respectively, and all three cases have uniform streamwise and spanwise grid spacings, with
$\unicode[STIX]{x0394}x^{+}=\unicode[STIX]{x0394}y^{+}\leqslant 5$
, and a stretched grid in the wall-normal direction, with
$\unicode[STIX]{x0394}z_{min}^{+}\approx 0.67$
(in the roughness layer, i.e. from the lowest valley to the highest peak of the sample) and
$\unicode[STIX]{x0394}z_{max}^{+}<5$
(at the channel centre).

It is known that different flows having the same
$k^{+}$
should produce the same
$\unicode[STIX]{x0394}U^{+}$
(Krogstad & Antonia Reference Krogstad and Antonia1999). The results show deviations from a constant
$\unicode[STIX]{x0394}U^{+}$
only for the
$Re_{\unicode[STIX]{x1D70F}}=120$
case. A similar study was conducted by Chan *et al.* (Reference Chan, MacDonald, Chung, Hutchins and Ooi2015), and they chose
$Re_{\unicode[STIX]{x1D70F}}=180$
as their lowest Reynolds number for DNS of sinusoidal pipe roughness.

To increase
$k^{+}$
above 30,
$Re_{\unicode[STIX]{x1D70F}}$
is simply increased while maintaining the same
$k/\unicode[STIX]{x1D6FF}$
. To obtain
$k^{+}<30$
, however, decreasing the Reynolds number below
$Re_{\unicode[STIX]{x1D70F}}=180$
may lead to low-Reynolds-number effects. Hence, instead of reducing the Reynolds number below
$Re_{\unicode[STIX]{x1D70F}}=180$
, samples for
$k^{+}=15$
, 7.5 and 3.75 are obtained by shrinking and tiling the
$Re_{\unicode[STIX]{x1D70F}}=180$
(
$k^{+}=30$
) case. For example, to obtain the
$k^{+}=15$
case, the
$k^{+}=30$
case is scaled down by a factor of two, which reduces the roughness height from
$k/\unicode[STIX]{x1D6FF}=1/6$
to
$k/\unicode[STIX]{x1D6FF}=1/12$
, giving
$k^{+}=15$
at
$Re_{\unicode[STIX]{x1D70F}}=180$
. The topography within each tile is identical to the
$k^{+}=30$
reference case. The shrunk sample is then tiled (or replicated) in a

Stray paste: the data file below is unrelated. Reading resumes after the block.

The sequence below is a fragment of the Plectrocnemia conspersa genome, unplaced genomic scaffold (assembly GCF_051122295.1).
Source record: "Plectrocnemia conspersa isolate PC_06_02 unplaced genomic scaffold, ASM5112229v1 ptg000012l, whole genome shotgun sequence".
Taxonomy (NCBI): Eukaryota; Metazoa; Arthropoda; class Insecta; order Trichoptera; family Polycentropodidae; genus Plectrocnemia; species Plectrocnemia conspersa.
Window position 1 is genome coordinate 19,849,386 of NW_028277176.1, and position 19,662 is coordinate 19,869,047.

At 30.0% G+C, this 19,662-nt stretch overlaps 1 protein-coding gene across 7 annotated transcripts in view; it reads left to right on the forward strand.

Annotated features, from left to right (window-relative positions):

$2\times 2$
fashion. Tiling maintains the required minimum streamwise domain size of approximately
$5\unicode[STIX]{x1D6FF}$
(as mentioned in the first paragraph of this section) and automatically satisfies the periodic boundary conditions without discontinuities. The same procedure is applied for the
$k^{+}=7.5$
and 3.75 cases, considering the appropriate scaling and tiling of the
$k^{+}=30$
case, i.e. one-fourth and
$4\times 4$
tiles for
$k^{+}=7.5$
, and one-eighth and
$8\times 8$
tiles for
$k^{+}=3.75$
. The sample for
$k^{+}=15$
is shown in plan view in figure 2(*b*). Thakkar (Reference Thakkar2017) shows how tile-to-tile correlations within the flow are confined to the immediate roughness layer.

The overall simulation parameters are provided in table 1. All cases have a domain size of $5.63\unicode[STIX]{x1D6FF}\times 2.815\unicode[STIX]{x1D6FF}$ , a uniform streamwise and spanwise grid, with $\unicode[STIX]{x0394}x^{+}=\unicode[STIX]{x0394}y^{+}\leqslant 5$ , and a stretched wall-normal grid, with $\unicode[STIX]{x0394}z_{min}^{+}\approx 0.67$ (in the roughness layer, i.e. from the lowest valley to the highest peak of the sample) and $\unicode[STIX]{x0394}z_{max}^{+}<5$ (at the channel centre). Moreover, the grid contains a minimum of 12 points per smallest wavelength of the roughness.

## 3 Results

Values of
$\unicode[STIX]{x0394}U^{+}$
are computed as the difference between the mean centreline velocities,
$U_{c}/u_{\unicode[STIX]{x1D70F}}$
, of the rough- and smooth-wall cases at the same
$Re_{\unicode[STIX]{x1D70F}}$
(Busse *et al.*
Reference Busse, Lützner and Sandham2015). Reference data for the smooth-wall simulations are shown in table 2, where all cases have a domain size of
$12\unicode[STIX]{x1D6FF}\times 6\unicode[STIX]{x1D6FF}$
and
$\unicode[STIX]{x0394}z_{min}^{+}\approx 0.67$
. As the roughness decreases (lower
$k^{+}$
) and the flow approaches hydrodynamically smooth conditions, the statistics may become sensitive to the domain size. To assess this issue, for the three smallest values of
$k^{+}$
, namely 15, 7.5 and 3.75,
$\unicode[STIX]{x0394}U^{+}$
was also computed based on a smooth-wall simulation with the same domain size as the rough sample, i.e.
$5.63\unicode[STIX]{x1D6FF}\times 2.815\unicode[STIX]{x1D6FF}$
, and
$Re_{\unicode[STIX]{x1D70F}}=180$
. Other parameters for this simulation were